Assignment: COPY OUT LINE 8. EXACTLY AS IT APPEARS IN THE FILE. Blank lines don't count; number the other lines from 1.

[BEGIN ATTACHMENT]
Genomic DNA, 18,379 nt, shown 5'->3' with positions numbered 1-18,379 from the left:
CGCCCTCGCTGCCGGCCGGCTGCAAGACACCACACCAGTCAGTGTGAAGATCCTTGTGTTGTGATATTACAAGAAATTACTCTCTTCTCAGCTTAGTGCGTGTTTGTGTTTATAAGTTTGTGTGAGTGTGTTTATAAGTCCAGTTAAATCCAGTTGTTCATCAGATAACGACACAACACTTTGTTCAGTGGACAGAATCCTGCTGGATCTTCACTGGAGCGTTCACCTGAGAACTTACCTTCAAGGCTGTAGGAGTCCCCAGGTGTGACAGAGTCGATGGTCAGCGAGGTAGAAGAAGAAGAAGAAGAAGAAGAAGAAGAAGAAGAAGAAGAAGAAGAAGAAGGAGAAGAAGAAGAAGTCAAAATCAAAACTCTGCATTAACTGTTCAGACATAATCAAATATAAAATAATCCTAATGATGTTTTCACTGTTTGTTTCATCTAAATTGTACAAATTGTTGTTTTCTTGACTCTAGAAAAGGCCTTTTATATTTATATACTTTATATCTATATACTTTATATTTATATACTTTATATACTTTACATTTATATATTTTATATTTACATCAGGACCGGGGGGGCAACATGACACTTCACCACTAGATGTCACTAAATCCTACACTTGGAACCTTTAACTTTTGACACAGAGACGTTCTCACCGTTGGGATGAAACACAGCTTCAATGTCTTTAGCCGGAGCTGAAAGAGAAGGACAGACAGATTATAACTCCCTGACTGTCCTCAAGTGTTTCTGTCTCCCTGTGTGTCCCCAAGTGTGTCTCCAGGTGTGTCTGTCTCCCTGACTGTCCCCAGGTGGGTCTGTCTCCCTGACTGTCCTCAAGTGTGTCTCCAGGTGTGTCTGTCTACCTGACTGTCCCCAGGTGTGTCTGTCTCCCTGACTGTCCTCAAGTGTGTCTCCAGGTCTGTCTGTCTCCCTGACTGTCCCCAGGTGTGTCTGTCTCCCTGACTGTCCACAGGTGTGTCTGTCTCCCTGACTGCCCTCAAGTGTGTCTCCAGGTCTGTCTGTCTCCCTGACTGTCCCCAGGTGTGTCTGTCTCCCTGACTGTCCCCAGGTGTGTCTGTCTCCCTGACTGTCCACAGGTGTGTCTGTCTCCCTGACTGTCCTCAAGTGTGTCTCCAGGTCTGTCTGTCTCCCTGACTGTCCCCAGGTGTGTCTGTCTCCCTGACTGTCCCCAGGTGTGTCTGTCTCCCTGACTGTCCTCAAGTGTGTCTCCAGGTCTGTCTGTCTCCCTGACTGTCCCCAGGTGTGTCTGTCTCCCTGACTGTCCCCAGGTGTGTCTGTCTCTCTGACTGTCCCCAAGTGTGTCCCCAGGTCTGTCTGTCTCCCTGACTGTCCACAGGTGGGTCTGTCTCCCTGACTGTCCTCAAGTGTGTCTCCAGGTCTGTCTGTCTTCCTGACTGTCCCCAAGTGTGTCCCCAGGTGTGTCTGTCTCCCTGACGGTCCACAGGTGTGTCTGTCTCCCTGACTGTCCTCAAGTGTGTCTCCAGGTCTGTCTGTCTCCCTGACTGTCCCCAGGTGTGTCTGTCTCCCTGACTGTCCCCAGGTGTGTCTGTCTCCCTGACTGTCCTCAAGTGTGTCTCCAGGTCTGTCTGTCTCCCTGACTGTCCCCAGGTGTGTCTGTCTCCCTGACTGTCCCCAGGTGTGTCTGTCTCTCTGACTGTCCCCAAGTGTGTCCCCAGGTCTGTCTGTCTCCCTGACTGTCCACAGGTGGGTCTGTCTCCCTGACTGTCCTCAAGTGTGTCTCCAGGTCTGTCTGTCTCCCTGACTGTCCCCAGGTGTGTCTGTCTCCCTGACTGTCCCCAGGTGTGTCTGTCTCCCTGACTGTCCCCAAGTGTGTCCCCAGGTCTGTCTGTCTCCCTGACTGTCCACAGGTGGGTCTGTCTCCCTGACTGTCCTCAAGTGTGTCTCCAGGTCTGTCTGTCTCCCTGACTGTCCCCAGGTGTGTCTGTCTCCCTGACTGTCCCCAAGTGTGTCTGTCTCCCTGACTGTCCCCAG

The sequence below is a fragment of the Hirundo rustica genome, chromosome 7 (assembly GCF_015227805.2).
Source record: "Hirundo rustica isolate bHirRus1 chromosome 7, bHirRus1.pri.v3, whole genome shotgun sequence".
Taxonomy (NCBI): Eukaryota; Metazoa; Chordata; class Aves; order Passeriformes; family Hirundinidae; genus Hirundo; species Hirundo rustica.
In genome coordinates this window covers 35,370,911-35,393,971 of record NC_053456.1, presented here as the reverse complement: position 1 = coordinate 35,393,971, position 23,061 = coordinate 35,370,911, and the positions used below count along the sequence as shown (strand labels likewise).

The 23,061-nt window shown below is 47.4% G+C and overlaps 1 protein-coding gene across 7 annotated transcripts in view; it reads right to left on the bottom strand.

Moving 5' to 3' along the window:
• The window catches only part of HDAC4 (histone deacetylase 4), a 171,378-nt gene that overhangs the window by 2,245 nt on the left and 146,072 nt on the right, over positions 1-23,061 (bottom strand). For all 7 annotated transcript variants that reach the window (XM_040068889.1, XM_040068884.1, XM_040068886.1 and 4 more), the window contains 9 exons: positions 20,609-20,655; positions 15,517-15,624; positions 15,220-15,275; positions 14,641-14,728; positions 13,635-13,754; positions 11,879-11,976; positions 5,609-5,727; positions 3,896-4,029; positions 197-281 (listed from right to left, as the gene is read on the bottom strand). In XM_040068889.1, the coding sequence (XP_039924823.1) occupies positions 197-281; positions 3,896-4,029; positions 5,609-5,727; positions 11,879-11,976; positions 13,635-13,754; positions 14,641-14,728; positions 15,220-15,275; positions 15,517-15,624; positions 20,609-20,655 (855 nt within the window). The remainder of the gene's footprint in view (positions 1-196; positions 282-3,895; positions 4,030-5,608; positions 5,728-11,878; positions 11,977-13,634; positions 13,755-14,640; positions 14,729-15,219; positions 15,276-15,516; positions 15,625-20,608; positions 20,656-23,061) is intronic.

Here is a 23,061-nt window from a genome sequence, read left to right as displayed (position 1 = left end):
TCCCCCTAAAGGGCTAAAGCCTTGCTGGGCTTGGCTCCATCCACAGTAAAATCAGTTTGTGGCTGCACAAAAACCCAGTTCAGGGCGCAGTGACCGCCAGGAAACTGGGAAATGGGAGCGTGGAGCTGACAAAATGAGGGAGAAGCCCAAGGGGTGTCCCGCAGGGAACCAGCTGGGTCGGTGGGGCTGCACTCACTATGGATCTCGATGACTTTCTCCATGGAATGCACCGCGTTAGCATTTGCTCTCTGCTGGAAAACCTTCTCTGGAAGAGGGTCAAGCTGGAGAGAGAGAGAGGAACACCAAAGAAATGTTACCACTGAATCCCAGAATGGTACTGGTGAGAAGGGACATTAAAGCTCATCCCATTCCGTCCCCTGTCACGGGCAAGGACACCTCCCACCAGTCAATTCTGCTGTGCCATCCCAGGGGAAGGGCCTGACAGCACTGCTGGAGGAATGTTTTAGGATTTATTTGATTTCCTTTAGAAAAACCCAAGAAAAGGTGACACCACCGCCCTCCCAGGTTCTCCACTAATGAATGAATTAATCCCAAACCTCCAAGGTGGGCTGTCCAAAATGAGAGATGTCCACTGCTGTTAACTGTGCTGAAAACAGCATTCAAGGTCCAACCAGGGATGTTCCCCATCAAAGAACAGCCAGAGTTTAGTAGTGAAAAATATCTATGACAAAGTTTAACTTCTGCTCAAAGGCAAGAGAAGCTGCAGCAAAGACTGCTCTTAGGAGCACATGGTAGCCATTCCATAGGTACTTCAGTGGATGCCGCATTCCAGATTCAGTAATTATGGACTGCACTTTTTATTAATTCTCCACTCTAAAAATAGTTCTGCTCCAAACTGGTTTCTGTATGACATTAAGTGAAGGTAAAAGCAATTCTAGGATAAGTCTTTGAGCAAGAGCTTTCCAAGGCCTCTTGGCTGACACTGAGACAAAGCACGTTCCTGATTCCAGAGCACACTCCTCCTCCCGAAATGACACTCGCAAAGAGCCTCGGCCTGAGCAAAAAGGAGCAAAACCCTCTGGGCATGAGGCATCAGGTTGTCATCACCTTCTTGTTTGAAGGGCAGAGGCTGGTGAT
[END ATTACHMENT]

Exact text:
Moving 5' to 3' along the window: